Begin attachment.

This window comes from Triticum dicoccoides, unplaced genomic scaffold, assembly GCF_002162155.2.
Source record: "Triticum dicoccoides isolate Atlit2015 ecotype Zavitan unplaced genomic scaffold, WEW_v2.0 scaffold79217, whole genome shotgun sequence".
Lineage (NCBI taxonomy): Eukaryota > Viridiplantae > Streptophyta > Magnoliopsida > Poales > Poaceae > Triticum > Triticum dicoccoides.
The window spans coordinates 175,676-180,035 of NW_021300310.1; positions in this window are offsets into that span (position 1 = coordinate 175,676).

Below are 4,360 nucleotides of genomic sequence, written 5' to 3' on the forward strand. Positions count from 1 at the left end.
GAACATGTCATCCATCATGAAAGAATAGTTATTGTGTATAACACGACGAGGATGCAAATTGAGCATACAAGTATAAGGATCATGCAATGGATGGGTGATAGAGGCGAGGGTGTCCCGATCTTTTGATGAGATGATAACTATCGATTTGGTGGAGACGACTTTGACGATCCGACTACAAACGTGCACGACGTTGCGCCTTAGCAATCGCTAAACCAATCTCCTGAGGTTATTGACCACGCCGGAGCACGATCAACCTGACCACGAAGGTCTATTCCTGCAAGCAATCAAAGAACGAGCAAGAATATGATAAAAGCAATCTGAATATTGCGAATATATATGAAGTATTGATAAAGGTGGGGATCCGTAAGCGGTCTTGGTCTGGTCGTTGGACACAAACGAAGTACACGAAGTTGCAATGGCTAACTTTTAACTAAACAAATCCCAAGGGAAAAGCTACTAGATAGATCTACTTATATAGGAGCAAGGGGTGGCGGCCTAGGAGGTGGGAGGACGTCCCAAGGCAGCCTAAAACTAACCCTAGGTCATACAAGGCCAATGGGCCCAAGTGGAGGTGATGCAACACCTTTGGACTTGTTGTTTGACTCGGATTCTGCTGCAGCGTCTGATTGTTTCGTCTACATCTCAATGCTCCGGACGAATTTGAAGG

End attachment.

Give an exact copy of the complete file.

This window comes from Triticum dicoccoides, unplaced genomic scaffold, assembly GCF_002162155.2.
Source record: "Triticum dicoccoides isolate Atlit2015 ecotype Zavitan unplaced genomic scaffold, WEW_v2.0 scaffold79217, whole genome shotgun sequence".
Lineage (NCBI taxonomy): Eukaryota > Viridiplantae > Streptophyta > Magnoliopsida > Poales > Poaceae > Triticum > Triticum dicoccoides.
The window spans coordinates 175,676-180,035 of NW_021300310.1; positions in this window are offsets into that span (position 1 = coordinate 175,676).

Below are 4,360 nucleotides of genomic sequence, written 5' to 3' on the forward strand. Positions count from 1 at the left end.
GAACATGTCATCCATCATGAAAGAATAGTTATTGTGTATAACACGACGAGGATGCAAATTGAGCATACAAGTATAAGGATCATGCAATGGATGGGTGATAGAGGCGAGGGTGTCCCGATCTTTTGATGAGATGATAACTATCGATTTGGTGGAGACGACTTTGACGATCCGACTACAAACGTGCACGACGTTGCGCCTTAGCAATCGCTAAACCAATCTCCTGAGGTTATTGACCACGCCGGAGCACGATCAACCTGACCACGAAGGTCTATTCCTGCAAGCAATCAAAGAACGAGCAAGAATATGATAAAAGCAATCTGAATATTGCGAATATATATGAAGTATTGATAAAGGTGGGGATCCGTAAGCGGTCTTGGTCTGGTCGTTGGACACAAACGAAGTACACGAAGTTGCAATGGCTAACTTTTAACTAAACAAATCCCAAGGGAAAAGCTACTAGATAGATCTACTTATATAGGAGCAAGGGGTGGCGGCCTAGGAGGTGGGAGGACGTCCCAAGGCAGCCTAAAACTAACCCTAGGTCATACAAGGCCAATGGGCCCAAGTGGAGGTGATGCAACACCTTTGGACTTGTTGTTTGACTCGGATTCTGCTGCAGCGTCTGATTGTTTCGTCTACATCTCAATGCTCCGGACGAATTTGAAGG